Since launching an eponymous jewelry line with her mother in 2017, Madison McKinley Isner has made headlines for her unique aesthetic. Just like her, the collection is equal parts city sophistication and rustic charm, inspired by the designer’s Dallas upbringing and summers spent at her family’s Wyoming ranch.
Last September, Isner, 26, took a brief hiatus from her responsibilities as designer and creative director to welcome Hunter Grace, her first child with husband John Isner, the professional tennis player. Now, six months into motherhood, the new mom is acclimated to her new normal and heading back to the design studio with more fervor than ever.
DFWChild: Is there anything you miss about pregnancy?
MI: I miss knowing she’s in there safe. There’s something about the bond that you have when they’re in your belly. But I love having her in the world.
DFWChild: Are you feeling settled into motherhood now that Hunter Grace has passed the 6-month mark?
MI: I don’t think you’re ever settled. She’s changing so much. As soon as you get the schedule figured out, it changes. I didn’t realize how hard it would be. I don’t think I have it figured out, but I definitely feel more comfortable. I can get in the car with her to run an errand and be OK.
DFWChild: Has she been an easy baby?
MI: She’s been perfect. She’s a good eater and sleeper. She had that fourth-month sleeping regression, but other than that she’s been good.
DFWChild: How did you and John navigate this huge change as a couple?
MI: One step at a time. It’s such an adjustment. You have to realize you’re on the same team working toward the same goal: keeping her happy and healthy. Staying on the same page and really communicating about that is key. We sat down and talked about expectations. That was really good. Once I voiced what I needed from him we started sailing smoothly. We had to get our system down.
DFWChild: How have you dealt with the challenges of John’s career—the erratic schedule and travel?
MI: That’s been tough. Travel is hard when you don’t have a baby. She was 7 weeks old on her first trip; we went to London. I was so nervous. If you think about it too much you’ll psych yourself out, so I say just do it. So far, she’s been everywhere with us. Flight attendants know it’s hard and are so helpful. People understand.
DFWChild: How have you balanced your work on the jewelry line with a new baby?
MI: It depends on the day. When she naps I go to the office and work. And when John’s in town we take turns. I’m lucky that I get to work from home so I can make my own hours. Before the baby I wasn’t as intentional with my time, but now time is so limited. No moment is wasted.
DFWChild: Are there things you’re looking forward to layering back into your life now that Hunter Grace is a bit older?
MI: I try to take time for myself every day, whether it’s meditating, doing my devotional or doing some yoga moves as I watch her play. It’s a practice that you have to make a habit. My mom has always told me, “When Mommy is happy, Baby is happy.” I took that to heart. When you’re happy and you’re your best self, can give your best self to your baby.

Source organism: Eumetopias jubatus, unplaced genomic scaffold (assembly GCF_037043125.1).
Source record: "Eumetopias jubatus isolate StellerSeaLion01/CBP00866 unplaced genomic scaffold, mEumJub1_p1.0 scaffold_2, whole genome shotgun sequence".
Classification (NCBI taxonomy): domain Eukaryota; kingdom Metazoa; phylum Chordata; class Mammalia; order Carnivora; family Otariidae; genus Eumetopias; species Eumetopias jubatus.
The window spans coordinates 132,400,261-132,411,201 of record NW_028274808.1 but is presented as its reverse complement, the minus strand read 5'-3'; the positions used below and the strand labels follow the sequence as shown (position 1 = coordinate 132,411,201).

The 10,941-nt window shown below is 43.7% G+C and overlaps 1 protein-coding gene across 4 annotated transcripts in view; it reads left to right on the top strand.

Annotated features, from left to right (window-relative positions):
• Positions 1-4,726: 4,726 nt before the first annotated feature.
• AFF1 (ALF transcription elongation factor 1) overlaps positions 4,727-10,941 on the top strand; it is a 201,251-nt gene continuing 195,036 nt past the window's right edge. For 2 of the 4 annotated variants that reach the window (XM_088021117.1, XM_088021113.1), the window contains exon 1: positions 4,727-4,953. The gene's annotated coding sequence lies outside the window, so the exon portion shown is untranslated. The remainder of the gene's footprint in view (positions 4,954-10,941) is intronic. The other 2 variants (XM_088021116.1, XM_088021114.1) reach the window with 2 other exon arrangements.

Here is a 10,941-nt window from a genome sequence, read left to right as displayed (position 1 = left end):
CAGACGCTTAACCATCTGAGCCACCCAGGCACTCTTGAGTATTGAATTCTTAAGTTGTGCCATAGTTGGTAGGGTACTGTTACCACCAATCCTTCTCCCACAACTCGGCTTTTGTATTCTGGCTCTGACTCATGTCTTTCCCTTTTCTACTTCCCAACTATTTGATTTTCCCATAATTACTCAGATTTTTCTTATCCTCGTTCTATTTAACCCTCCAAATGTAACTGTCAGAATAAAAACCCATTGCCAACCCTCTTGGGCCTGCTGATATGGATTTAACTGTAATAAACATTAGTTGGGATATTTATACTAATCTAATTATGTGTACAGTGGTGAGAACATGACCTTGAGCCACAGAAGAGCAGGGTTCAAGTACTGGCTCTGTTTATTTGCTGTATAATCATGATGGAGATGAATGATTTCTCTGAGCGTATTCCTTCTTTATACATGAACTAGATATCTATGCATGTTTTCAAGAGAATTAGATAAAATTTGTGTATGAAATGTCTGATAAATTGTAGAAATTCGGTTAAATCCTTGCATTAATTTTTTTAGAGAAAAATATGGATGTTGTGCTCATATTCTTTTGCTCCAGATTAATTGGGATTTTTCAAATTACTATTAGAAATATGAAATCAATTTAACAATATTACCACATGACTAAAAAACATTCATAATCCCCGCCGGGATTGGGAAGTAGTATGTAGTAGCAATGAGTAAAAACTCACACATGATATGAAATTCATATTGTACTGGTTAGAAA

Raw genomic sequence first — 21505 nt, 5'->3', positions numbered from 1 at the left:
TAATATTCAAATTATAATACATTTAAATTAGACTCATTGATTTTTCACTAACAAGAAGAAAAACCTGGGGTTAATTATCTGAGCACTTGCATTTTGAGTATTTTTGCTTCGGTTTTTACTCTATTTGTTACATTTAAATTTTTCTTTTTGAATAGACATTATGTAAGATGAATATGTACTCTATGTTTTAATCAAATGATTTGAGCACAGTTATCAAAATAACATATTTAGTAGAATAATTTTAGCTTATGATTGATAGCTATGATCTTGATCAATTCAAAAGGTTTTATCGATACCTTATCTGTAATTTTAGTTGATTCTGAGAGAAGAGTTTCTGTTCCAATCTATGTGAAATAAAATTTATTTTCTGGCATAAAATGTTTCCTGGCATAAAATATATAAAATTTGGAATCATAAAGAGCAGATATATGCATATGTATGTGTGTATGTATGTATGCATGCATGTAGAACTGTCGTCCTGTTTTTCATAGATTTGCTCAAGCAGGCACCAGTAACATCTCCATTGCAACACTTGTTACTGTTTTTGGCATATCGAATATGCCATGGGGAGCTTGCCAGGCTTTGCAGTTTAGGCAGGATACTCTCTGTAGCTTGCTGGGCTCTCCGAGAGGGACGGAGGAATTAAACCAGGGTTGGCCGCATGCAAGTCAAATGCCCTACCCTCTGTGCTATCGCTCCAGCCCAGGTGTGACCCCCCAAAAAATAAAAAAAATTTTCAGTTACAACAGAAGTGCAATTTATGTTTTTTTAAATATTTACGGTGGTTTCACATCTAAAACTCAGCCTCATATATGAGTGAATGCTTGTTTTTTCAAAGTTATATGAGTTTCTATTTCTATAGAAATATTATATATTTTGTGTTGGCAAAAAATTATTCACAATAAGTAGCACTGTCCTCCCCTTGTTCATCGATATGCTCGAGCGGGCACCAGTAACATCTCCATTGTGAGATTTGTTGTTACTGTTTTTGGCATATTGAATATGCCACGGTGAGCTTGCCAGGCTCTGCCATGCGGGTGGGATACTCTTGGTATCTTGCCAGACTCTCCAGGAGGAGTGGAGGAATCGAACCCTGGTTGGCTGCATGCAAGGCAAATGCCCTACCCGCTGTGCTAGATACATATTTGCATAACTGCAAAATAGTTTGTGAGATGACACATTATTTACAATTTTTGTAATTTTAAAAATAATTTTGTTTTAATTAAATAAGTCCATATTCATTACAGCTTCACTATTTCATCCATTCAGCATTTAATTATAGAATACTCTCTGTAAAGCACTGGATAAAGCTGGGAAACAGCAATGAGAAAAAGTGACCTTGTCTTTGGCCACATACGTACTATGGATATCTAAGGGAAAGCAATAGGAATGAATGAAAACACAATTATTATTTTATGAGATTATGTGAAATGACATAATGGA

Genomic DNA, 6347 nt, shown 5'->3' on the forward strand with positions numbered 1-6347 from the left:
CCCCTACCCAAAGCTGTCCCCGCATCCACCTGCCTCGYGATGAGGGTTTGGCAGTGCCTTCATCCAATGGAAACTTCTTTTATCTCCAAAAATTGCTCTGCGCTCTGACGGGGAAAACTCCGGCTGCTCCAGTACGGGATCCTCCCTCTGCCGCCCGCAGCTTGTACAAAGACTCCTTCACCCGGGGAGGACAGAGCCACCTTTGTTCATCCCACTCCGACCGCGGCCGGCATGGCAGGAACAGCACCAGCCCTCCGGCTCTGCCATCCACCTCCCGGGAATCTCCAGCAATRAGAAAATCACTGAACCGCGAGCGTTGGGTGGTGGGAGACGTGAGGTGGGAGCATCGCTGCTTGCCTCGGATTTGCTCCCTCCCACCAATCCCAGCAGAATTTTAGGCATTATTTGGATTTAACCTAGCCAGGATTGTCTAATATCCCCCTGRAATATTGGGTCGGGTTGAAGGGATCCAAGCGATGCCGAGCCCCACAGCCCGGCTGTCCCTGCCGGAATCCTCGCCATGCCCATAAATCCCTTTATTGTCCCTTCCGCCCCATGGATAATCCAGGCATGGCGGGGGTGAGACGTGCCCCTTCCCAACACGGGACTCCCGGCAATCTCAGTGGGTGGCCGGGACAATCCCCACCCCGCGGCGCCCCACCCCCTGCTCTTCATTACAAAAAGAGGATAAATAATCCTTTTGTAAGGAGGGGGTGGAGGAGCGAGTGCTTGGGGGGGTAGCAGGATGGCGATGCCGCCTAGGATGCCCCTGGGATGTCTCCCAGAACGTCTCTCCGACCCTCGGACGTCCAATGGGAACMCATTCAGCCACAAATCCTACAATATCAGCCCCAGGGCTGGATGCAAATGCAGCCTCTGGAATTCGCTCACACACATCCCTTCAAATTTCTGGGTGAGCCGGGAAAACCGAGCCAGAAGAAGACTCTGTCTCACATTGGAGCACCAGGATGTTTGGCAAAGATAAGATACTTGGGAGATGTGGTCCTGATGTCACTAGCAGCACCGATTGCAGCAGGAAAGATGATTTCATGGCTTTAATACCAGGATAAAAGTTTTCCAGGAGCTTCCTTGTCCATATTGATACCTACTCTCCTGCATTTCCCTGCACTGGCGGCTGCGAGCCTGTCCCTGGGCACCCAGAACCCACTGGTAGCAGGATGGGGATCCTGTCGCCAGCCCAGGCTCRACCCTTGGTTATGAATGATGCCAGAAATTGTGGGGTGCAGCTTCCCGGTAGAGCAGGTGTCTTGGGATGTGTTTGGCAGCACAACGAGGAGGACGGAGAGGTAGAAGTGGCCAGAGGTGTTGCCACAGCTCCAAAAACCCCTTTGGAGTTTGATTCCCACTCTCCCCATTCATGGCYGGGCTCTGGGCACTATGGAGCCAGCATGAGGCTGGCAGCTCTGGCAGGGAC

DFWChild: What attracted you to jewelry design?
MI: I started making jewelry in high school. My mom and grandmother have always been involved with fashion, so there’s a family love of fashion and design. I’ve always loved being creative and having an outlet to express myself. Jewelry seemed a perfect fit. It’s a place where I can be my own person and express what I want to be. I also think jewelry makes people feel good, so that’s been awesome.
DFWChild: Were you a creative kid?
MI: I think so. When I was 12 years old, my mom and I started a T-shirt line and sold it to a few stores. I was always painting. My paternal grandmother was an artist. She had a studio in Wyoming, which is where my jewelry line started. I used to go there and paint. All art forms start with an idea. It’s just how you make that idea come alive.
DFWChild: Will it be a priority for you to cultivate creativity in Hunter Grace as she grows up?
MI: I’ll do my best to give her opportunities, but I know she’ll be her own person. I’ll provide an environment for her to be creative and learn and use her imagination. That’s all I can do.
DFWChild: Do you ever succumb to the mom guilt that’s perpetuated by Pinterest and social media?
MI: It’s so hard not to. It’s in your face. You have to trust your own instinct and that you know what’s best for your baby. All the free advice is out there, but you have to find what works for you and your family.
DFWChild: Is there a piece of parenting advice someone’s given you that really resonates?
MI: One of my good friends told me that as long as you love your baby to the best of your ability, and surround them with love, nothing can really go wrong. I think that resonated because there are so many things you’re told to do or not to do. We forget that most basic principal.
DFWChild: How has reality of motherhood differed from expectations you had?
MI: The little everyday things were more of a shock to me—like you have to have someone watch her while you shower. I babysat when I was younger, so I thought I had a good idea of what it would look like. But you have no idea until you’re actually a mom. It’s a lot harder than I thought and I have so much respect for my mom now. Moms are awesome.
DFWChild: What’s been most challenging?
MI: Realizing how selfish I was before I had her. I used to like to wake up, have my coffee and do my devotional. You have to sacrifice that time and figure out a different routine. Realizing I’m not on my own time anymore was hard; I’m on her time.
DFWChild: What’s been most rewarding?
MI: That first smile. The love they already give to you is so incredible. It’s rewarding to see her wake up every morning and know that you get to take care of her.